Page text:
We live in a world inundated with books and movies focusing on dystopias: The Hunger Games, Divergent, The Fifth Wave, The Maze Runner, etc. It’s easy to believe that the economic crises and international political upheavals starting in the late 1990s created a market for stories about corrupt governments and damaged societies, but the genre has much deeper roots. Logan’s Run, based on the 1967 novel of the same name, debuted in theaters on June 23, 1976, and given there’s hardly a dystopian novel or film without my name written all over it, I’m shocked I hadn’t seen it until now.
Logan’s Run follows twenty-six-year-old Logan-6, a Sandman whose purpose in his society is to track down and terminate runners, those individuals who attempt to escape rather than reporting for Carrousel (a form of ghoulishly entertaining euthanasia), when the life clock implanted in their left hand turns black. All the residents of the geodesic city are under the age of thirty, and no one has ever met a middle aged or elderly individual. When Logan finds an ankh on the body of a runner he and his co-worker, Sandman Francis, take down, the city’s computer leader takes the four remaining years from Logan’s life clock and sends him on a quest to find Sanctuary, a place runners believe exists outside the city, where they can live on past thirty.
Despite some of the dated sci-fi costumes (Oddly, I didn’t find the setting too dated, since it was mostly based on a Dallas mall and surrounding landscape.), I found Logan’s Run fascinating. I often have a hard time sitting still for full movies anymore, but I had no problem staying focused on the film for the majority of its run time. (I got a little bored with the final minutes of the last act.) Because the story focuses on interpersonal relationships and the perpetual fear of aging rather than over-the-top special effects, I feel it ages better than some of the more hardcore sci-fi epics of the era. Michael York’s Logan frequently irked me, but I also couldn’t fault him for being afraid of facing an early death; however, I truly fell in love with Jenny Agutter’s portrayal of Jessica, the young woman whose faith in Sanctuary leads her to follow Logan into the wilderness to find a chance at a full life. (If her interaction with Mary-2 in Cathedral doesn’t tug at your heartstrings a little as Jessica emotes how much she wants to care for her own child, I don’t know what to say.) From the first moment she appears on the screen, Jessica has agency in a way not often seen in older sci-fi stories (even if she wears a flimsy, little toga dress; it’s not like most of the men wear a whole lot more), and Logan actually respects it even though he gets a little pushier than I’d like.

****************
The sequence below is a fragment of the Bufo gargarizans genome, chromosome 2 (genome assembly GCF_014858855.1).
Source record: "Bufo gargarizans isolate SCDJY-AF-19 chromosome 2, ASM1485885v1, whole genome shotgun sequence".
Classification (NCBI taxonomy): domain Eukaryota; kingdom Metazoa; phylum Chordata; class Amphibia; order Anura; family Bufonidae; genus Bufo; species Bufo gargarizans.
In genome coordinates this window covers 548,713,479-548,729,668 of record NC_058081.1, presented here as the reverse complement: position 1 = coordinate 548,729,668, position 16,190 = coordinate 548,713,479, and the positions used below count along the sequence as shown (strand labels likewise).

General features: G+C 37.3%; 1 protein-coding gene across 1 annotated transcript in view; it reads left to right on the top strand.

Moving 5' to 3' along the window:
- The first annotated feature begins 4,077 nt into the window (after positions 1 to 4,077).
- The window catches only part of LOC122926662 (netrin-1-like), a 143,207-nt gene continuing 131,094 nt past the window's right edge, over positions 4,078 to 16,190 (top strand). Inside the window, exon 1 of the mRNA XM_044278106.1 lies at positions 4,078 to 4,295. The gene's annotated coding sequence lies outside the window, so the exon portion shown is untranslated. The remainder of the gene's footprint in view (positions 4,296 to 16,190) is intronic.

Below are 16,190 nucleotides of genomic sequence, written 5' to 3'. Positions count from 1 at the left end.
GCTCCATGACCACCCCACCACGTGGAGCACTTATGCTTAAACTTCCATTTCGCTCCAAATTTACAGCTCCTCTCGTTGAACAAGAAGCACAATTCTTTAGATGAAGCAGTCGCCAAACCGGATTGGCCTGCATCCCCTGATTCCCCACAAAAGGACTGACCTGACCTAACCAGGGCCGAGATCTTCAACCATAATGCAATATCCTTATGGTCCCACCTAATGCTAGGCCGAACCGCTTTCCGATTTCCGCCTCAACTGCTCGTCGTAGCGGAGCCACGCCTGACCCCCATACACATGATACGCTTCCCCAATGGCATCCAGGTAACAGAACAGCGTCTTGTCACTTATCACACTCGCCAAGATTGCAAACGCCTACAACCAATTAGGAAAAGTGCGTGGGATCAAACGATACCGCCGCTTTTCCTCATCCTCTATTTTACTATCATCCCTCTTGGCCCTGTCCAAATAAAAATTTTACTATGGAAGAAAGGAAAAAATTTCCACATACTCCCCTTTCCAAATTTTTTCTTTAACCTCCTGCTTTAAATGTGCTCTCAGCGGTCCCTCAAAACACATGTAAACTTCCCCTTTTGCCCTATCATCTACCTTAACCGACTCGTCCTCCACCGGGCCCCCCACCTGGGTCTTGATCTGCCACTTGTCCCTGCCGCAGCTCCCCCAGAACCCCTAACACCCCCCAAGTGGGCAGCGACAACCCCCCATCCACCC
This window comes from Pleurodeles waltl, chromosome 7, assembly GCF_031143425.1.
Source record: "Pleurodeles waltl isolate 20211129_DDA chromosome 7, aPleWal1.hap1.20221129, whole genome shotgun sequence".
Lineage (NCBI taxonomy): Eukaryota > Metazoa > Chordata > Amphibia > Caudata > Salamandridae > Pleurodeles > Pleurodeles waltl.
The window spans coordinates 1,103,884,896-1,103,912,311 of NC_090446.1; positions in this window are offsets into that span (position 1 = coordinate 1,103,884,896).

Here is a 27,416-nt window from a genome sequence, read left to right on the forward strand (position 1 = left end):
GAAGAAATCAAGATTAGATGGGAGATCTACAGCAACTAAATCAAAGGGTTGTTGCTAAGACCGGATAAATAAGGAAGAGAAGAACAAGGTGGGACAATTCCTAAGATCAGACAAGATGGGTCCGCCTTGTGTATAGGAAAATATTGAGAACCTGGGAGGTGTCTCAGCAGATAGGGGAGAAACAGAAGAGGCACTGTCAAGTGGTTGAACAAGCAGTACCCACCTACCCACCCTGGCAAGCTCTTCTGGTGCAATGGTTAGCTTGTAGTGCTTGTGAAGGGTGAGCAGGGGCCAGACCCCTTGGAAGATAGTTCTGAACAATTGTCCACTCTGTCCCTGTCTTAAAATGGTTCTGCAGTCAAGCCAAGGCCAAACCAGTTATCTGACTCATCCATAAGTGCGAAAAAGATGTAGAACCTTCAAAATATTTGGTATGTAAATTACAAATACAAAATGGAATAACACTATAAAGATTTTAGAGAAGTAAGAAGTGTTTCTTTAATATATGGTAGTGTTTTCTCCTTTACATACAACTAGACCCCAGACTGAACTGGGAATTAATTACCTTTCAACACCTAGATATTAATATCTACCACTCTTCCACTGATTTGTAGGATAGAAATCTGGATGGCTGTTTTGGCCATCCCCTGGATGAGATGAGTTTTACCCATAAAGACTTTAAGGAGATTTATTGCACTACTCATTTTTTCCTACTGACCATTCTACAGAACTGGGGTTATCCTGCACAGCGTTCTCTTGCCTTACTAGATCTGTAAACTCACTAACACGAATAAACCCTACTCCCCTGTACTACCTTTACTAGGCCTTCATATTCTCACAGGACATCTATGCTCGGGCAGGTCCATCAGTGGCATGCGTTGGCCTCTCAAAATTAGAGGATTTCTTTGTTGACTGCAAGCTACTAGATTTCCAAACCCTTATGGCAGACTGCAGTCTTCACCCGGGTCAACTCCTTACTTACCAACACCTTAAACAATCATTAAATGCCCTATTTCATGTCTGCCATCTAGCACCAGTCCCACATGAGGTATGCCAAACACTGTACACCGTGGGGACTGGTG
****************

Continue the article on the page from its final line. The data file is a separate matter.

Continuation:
Logan’s Run wasn’t just pure entertainment, though. The film touches on themes such as criticism of the pleasure-focused youth culture, allocation of resources, population growth, and how to deal with an aging population that are just as present now as they were in the 1960s and ’70s. I especially found the idea that youth would automatically create a hedonistic society if they had someone or something else to manage the nitty gritty aspects eerily prescient of criticisms of the Millennials.
If you enjoy dystopian stories and haven’t seen Logan’s Run, track it down and check it out. (Unfortunately, it’s not available streaming through most of the mainstream services; I had to get it on disc through Netflix.) If you’re a long-time fan, celebrate the forty-year anniversary with a re-watch party! It takes the idea of a broken world and shows there’s room for hope in even the bleakest of situations. Logan’s journey is upbeat and positive, and his growth speaks volumes for our world, both in 1976 and now.
(I have not read the books, so please do not message me to tell me that he suffers greatly in the sequels!)